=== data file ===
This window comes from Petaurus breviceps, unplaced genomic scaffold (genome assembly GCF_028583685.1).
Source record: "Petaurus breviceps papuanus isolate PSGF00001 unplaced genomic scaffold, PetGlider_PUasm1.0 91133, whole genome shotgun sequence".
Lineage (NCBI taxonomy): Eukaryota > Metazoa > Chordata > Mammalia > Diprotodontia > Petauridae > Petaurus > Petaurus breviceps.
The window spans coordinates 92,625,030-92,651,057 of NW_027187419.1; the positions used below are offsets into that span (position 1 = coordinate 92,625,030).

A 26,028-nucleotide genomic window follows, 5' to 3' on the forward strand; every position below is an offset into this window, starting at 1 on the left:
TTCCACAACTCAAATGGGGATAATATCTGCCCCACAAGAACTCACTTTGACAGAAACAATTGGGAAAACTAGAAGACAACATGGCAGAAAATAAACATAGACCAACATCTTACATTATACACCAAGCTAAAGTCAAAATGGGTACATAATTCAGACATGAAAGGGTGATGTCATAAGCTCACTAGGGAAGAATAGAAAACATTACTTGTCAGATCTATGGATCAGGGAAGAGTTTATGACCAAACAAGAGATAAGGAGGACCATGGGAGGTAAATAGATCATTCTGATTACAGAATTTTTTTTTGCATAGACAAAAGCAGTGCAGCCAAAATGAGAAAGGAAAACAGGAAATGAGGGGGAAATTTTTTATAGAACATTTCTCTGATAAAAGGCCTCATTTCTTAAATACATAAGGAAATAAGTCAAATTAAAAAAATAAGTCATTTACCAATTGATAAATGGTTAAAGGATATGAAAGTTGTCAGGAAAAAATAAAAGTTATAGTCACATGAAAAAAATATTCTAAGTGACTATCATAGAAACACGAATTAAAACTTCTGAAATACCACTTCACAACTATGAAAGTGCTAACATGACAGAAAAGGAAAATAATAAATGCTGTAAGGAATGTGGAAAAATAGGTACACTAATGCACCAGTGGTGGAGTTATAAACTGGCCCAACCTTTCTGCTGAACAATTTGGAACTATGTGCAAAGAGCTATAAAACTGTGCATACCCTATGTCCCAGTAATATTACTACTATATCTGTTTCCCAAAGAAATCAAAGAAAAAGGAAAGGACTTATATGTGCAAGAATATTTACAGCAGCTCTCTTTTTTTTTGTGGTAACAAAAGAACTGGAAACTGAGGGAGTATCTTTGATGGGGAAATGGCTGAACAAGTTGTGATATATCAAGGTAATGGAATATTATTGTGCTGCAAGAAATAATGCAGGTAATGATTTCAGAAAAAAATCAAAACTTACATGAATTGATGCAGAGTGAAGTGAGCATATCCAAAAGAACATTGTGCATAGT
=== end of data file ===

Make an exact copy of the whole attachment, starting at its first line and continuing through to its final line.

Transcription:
This window comes from Petaurus breviceps, unplaced genomic scaffold (genome assembly GCF_028583685.1).
Source record: "Petaurus breviceps papuanus isolate PSGF00001 unplaced genomic scaffold, PetGlider_PUasm1.0 91133, whole genome shotgun sequence".
Lineage (NCBI taxonomy): Eukaryota > Metazoa > Chordata > Mammalia > Diprotodontia > Petauridae > Petaurus > Petaurus breviceps.
The window spans coordinates 92,625,030-92,651,057 of NW_027187419.1; the positions used below are offsets into that span (position 1 = coordinate 92,625,030).

A 26,028-nucleotide genomic window follows, 5' to 3' on the forward strand; every position below is an offset into this window, starting at 1 on the left:
TTCCACAACTCAAATGGGGATAATATCTGCCCCACAAGAACTCACTTTGACAGAAACAATTGGGAAAACTAGAAGACAACATGGCAGAAAATAAACATAGACCAACATCTTACATTATACACCAAGCTAAAGTCAAAATGGGTACATAATTCAGACATGAAAGGGTGATGTCATAAGCTCACTAGGGAAGAATAGAAAACATTACTTGTCAGATCTATGGATCAGGGAAGAGTTTATGACCAAACAAGAGATAAGGAGGACCATGGGAGGTAAATAGATCATTCTGATTACAGAATTTTTTTTTGCATAGACAAAAGCAGTGCAGCCAAAATGAGAAAGGAAAACAGGAAATGAGGGGGAAATTTTTTATAGAACATTTCTCTGATAAAAGGCCTCATTTCTTAAATACATAAGGAAATAAGTCAAATTAAAAAAATAAGTCATTTACCAATTGATAAATGGTTAAAGGATATGAAAGTTGTCAGGAAAAAATAAAAGTTATAGTCACATGAAAAAAATATTCTAAGTGACTATCATAGAAACACGAATTAAAACTTCTGAAATACCACTTCACAACTATGAAAGTGCTAACATGACAGAAAAGGAAAATAATAAATGCTGTAAGGAATGTGGAAAAATAGGTACACTAATGCACCAGTGGTGGAGTTATAAACTGGCCCAACCTTTCTGCTGAACAATTTGGAACTATGTGCAAAGAGCTATAAAACTGTGCATACCCTATGTCCCAGTAATATTACTACTATATCTGTTTCCCAAAGAAATCAAAGAAAAAGGAAAGGACTTATATGTGCAAGAATATTTACAGCAGCTCTCTTTTTTTTTGTGGTAACAAAAGAACTGGAAACTGAGGGAGTATCTTTGATGGGGAAATGGCTGAACAAGTTGTGATATATCAAGGTAATGGAATATTATTGTGCTGCAAGAAATAATGCAGGTAATGATTTCAGAAAAAAATCAAAACTTACATGAATTGATGCAGAGTGAAGTGAGCATATCCAAAAGAACATTGTGCATAGT